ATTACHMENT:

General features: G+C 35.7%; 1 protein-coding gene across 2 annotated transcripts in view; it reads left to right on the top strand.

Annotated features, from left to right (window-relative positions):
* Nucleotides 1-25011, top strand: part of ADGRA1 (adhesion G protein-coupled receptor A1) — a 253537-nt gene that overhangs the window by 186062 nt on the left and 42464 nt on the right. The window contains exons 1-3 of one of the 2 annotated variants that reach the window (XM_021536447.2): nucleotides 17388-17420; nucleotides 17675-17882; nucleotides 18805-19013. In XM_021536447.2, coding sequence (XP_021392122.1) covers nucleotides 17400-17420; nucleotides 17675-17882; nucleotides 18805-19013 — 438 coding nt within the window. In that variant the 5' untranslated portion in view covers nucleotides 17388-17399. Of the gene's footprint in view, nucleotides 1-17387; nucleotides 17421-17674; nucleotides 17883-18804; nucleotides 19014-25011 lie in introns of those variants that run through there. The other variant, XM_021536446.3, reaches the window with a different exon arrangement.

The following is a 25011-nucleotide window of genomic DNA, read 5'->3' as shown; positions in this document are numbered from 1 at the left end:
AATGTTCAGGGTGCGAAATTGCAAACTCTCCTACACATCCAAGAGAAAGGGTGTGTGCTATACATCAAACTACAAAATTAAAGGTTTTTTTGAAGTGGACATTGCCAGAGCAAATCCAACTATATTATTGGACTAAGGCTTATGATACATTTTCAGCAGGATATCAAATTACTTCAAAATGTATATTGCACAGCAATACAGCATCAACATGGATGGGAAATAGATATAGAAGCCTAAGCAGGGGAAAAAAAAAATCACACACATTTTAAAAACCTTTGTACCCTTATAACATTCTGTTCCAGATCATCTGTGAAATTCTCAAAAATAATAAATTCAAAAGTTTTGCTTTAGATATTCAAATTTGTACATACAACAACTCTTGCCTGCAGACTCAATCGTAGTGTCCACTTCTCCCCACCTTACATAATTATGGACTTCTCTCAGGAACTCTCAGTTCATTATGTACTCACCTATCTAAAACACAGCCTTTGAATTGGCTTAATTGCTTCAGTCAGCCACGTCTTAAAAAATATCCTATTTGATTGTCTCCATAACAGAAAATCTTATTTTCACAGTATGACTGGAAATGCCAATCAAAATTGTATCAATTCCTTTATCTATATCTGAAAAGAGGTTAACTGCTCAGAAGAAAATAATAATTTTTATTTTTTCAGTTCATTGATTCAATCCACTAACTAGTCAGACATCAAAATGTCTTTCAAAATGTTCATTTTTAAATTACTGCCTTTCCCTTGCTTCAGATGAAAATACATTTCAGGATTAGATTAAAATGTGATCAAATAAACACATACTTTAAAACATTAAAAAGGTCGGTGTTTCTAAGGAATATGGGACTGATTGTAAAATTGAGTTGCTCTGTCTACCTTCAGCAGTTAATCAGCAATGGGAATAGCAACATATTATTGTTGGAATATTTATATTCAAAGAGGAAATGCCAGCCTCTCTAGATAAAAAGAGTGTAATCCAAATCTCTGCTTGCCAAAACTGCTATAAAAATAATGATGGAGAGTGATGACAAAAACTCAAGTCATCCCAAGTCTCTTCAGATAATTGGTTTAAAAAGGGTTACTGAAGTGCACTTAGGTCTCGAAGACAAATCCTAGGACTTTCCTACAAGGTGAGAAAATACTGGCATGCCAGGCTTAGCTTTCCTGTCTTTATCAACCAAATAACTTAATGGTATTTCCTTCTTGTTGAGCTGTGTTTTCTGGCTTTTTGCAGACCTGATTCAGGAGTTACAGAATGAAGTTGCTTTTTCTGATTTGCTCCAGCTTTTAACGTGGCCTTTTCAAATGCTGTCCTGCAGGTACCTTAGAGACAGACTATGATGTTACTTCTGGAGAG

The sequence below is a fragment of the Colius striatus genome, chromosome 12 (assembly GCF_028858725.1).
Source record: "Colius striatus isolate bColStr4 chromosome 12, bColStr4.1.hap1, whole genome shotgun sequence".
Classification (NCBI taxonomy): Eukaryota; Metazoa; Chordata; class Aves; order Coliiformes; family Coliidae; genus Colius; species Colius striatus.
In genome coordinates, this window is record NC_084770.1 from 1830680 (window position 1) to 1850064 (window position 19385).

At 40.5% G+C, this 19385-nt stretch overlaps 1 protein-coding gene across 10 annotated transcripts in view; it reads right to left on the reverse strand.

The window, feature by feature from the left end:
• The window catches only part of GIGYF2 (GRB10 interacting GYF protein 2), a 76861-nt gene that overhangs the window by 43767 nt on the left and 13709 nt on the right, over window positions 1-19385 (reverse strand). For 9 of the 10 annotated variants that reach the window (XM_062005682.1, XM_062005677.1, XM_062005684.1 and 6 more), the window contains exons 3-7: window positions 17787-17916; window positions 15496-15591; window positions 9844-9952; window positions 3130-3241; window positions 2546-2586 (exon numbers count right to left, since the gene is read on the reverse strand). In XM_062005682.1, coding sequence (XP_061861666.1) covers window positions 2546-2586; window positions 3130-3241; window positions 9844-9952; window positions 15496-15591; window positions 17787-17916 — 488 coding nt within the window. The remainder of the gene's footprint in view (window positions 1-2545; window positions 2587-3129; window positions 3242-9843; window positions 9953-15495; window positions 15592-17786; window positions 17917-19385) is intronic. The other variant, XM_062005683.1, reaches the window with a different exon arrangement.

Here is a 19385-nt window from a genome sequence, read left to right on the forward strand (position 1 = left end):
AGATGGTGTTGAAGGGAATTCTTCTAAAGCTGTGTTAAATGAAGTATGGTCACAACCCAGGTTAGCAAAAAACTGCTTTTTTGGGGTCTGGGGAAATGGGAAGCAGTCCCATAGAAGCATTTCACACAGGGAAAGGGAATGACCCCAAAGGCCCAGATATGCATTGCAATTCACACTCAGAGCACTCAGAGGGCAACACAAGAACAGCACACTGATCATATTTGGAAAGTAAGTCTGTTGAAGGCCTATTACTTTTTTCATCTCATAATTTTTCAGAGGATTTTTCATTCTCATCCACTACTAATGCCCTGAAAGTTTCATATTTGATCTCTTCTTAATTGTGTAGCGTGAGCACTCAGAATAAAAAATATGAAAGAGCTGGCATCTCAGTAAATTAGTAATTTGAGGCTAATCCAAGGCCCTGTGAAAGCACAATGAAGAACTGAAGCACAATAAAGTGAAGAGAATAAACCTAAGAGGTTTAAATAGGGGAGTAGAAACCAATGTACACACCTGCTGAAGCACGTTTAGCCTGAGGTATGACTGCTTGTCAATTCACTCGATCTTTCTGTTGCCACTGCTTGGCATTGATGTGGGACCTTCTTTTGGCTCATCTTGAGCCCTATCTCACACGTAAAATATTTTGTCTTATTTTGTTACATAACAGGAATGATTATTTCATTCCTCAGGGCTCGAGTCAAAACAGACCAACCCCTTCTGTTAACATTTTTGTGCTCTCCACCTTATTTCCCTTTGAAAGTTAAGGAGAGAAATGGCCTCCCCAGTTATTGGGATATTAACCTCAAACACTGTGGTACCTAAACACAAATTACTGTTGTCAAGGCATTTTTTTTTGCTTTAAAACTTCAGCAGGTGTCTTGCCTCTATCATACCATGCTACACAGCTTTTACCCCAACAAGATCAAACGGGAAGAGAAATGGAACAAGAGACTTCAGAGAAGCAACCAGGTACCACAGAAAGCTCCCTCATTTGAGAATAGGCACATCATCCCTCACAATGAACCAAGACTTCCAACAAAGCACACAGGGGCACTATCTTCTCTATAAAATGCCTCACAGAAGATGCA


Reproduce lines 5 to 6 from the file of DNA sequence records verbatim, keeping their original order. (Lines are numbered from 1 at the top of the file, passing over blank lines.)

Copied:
AATGTTCAGGGTGCGAAATTGCAAACTCTCCTACACATCCAAGAGAAAGGGTGTGTGCTATACATCAAACTACAAAATTAAAGGTTTTTTTGAAGTGGACATTGCCAGAGCAAATCCAACTATATTATTGGACTAAGGCTTATGATACATTTTCAGCAGGATATCAAATTACTTCAAAATGTATATTGCACAGCAATACAGCATCAACATGGATGGGAAATAGATATAGAAGCCTAAGCAGGGGAAAAAAAAAATCACACACATTTTAAAAACCTTTGTACCCTTATAACATTCTGTTCCAGATCATCTGTGAAATTCTCAAAAATAATAAATTCAAAAGTTTTGCTTTAGATATTCAAATTTGTACATACAACAACTCTTGCCTGCAGACTCAATCGTAGTGTCCACTTCTCCCCACCTTACATAATTATGGACTTCTCTCAGGAACTCTCAGTTCATTATGTACTCACCTATCTAAAACACAGCCTTTGAATTGGCTTAATTGCTTCAGTCAGCCACGTCTTAAAAAATATCCTATTTGATTGTCTCCATAACAGAAAATCTTATTTTCACAGTATGACTGGAAATGCCAATCAAAATTGTATCAATTCCTTTATCTATATCTGAAAAGAGGTTAACTGCTCAGAAGAAAATAATAATTTTTATTTTTTCAGTTCATTGATTCAATCCACTAACTAGTCAGACATCAAAATGTCTTTCAAAATGTTCATTTTTAAATTACTGCCTTTCCCTTGCTTCAGATGAAAATACATTTCAGGATTAGATTAAAATGTGATCAAATAAACACATACTTTAAAACATTAAAAAGGTCGGTGTTTCTAAGGAATATGGGACTGATTGTAAAATTGAGTTGCTCTGTCTACCTTCAGCAGTTAATCAGCAATGGGAATAGCAACATATTATTGTTGGAATATTTATATTCAAAGAGGAAATGCCAGCCTCTCTAGATAAAAAGAGTGTAATCCAAATCTCTGCTTGCCAAAACTGCTATAAAAATAATGATGGAGAGTGATGACAAAAACTCAAGTCATCCCAAGTCTCTTCAGATAATTGGTTTAAAAAGGGTTACTGAAGTGCACTTAGGTCTCGAAGACAAATCCTAGGACTTTCCTACAAGGTGAGAAAATACTGGCATGCCAGGCTTAGCTTTCCTGTCTTTATCAACCAAATAACTTAATGGTATTTCCTTCTTGTTGAGCTGTGTTTTCTGGCTTTTTGCAGACCTGATTCAGGAGTTACAGAATGAAGTTGCTTTTTCTGATTTGCTCCAGCTTTTAACGTGGCCTTTTCAAATGCTGTCCTGCAGGTACCTTAGAGACAGACTATGATGTTACTTCTGGAGAG

The sequence below is a fragment of the Colius striatus genome, chromosome 12 (assembly GCF_028858725.1).